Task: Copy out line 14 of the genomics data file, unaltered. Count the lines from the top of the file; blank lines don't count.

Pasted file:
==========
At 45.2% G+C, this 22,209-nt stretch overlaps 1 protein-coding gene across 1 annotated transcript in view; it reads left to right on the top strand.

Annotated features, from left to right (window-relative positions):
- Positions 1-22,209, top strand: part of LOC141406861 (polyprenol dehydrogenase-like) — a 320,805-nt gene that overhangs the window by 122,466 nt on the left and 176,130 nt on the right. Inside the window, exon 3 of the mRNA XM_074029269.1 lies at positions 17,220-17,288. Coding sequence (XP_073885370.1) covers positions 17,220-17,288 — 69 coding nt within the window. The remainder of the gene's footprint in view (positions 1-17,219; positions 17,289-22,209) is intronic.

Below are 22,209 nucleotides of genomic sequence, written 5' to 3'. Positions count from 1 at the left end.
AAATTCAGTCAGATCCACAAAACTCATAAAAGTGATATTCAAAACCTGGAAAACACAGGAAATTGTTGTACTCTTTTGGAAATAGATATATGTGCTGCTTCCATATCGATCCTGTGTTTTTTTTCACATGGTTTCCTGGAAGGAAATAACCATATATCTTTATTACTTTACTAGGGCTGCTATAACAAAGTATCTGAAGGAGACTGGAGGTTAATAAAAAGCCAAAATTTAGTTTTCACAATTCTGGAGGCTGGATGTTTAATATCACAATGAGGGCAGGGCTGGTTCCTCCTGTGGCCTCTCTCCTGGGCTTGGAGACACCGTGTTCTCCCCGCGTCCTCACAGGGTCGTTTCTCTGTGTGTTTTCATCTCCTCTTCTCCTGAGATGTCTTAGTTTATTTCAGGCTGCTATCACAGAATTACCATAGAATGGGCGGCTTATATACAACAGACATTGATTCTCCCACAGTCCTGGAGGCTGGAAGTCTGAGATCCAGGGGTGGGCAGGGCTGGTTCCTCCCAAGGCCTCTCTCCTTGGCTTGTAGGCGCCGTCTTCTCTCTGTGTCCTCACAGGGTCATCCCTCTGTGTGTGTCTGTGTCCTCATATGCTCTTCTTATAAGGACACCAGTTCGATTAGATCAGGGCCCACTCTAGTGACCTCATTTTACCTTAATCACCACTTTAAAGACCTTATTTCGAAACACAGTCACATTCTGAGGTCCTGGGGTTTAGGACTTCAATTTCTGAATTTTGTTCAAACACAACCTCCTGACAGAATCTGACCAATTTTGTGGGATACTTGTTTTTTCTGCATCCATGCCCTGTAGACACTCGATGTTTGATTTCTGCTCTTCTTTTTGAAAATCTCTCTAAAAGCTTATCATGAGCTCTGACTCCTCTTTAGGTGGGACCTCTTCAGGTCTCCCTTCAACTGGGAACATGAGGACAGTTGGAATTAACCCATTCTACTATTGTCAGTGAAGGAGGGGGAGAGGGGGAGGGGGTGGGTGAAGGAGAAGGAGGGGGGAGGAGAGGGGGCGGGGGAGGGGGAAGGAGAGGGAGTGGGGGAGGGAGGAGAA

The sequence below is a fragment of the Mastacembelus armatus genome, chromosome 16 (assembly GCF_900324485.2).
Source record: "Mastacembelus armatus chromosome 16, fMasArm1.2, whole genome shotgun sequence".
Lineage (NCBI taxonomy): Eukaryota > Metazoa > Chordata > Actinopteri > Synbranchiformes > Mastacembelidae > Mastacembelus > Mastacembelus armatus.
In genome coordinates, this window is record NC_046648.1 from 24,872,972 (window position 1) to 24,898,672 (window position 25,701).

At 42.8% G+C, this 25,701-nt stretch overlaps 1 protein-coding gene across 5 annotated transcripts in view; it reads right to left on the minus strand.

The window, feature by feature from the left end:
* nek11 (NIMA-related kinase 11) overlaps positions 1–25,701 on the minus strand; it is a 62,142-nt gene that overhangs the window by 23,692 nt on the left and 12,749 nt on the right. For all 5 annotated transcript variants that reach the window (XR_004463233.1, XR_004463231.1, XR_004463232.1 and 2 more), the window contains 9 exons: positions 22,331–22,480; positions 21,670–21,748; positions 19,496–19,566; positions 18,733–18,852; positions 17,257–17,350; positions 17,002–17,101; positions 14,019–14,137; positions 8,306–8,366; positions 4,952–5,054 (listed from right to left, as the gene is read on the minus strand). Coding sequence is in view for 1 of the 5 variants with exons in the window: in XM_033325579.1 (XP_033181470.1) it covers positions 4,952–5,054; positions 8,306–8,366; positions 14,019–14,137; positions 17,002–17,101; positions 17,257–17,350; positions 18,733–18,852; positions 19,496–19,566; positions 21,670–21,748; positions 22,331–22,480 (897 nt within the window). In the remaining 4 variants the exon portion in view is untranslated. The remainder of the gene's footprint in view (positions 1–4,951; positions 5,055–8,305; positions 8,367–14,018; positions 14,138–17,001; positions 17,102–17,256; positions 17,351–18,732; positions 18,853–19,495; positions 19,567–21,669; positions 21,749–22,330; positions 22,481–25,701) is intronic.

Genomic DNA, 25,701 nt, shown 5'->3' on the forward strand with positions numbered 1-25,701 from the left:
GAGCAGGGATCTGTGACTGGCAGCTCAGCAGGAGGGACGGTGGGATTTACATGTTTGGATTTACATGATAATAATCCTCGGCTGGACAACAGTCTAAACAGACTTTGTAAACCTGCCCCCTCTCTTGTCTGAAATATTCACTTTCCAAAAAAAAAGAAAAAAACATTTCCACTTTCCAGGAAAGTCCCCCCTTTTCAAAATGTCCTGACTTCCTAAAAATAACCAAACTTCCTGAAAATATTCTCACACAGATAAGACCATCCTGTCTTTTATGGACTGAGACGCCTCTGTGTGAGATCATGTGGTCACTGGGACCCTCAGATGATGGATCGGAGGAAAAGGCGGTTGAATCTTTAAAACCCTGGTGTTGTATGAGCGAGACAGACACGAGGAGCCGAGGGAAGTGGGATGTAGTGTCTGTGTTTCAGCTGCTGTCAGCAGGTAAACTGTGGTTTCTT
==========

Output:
GAGCAGGGATCTGTGACTGGCAGCTCAGCAGGAGGGACGGTGGGATTTACATGTTTGGATTTACATGATAATAATCCTCGGCTGGACAACAGTCTAAACAGACTTTGTAAACCTGCCCCCTCTCTTGTCTGAAATATTCACTTTCCAAAAAAAAAGAAAAAAACATTTCCACTTTCCAGGAAAGTCCCCCCTTTTCAAAATGTCCTGACTTCCTAAAAATAACCAAACTTCCTGAAAATATTCTCACACAGATAAGACCATCCTGTCTTTTATGGACTGAGACGCCTCTGTGTGAGATCATGTGGTCACTGGGACCCTCAGATGATGGATCGGAGGAAAAGGCGGTTGAATCTTTAAAACCCTGGTGTTGTATGAGCGAGACAGACACGAGGAGCCGAGGGAAGTGGGATGTAGTGTCTGTGTTTCAGCTGCTGTCAGCAGGTAAACTGTGGTTTCTT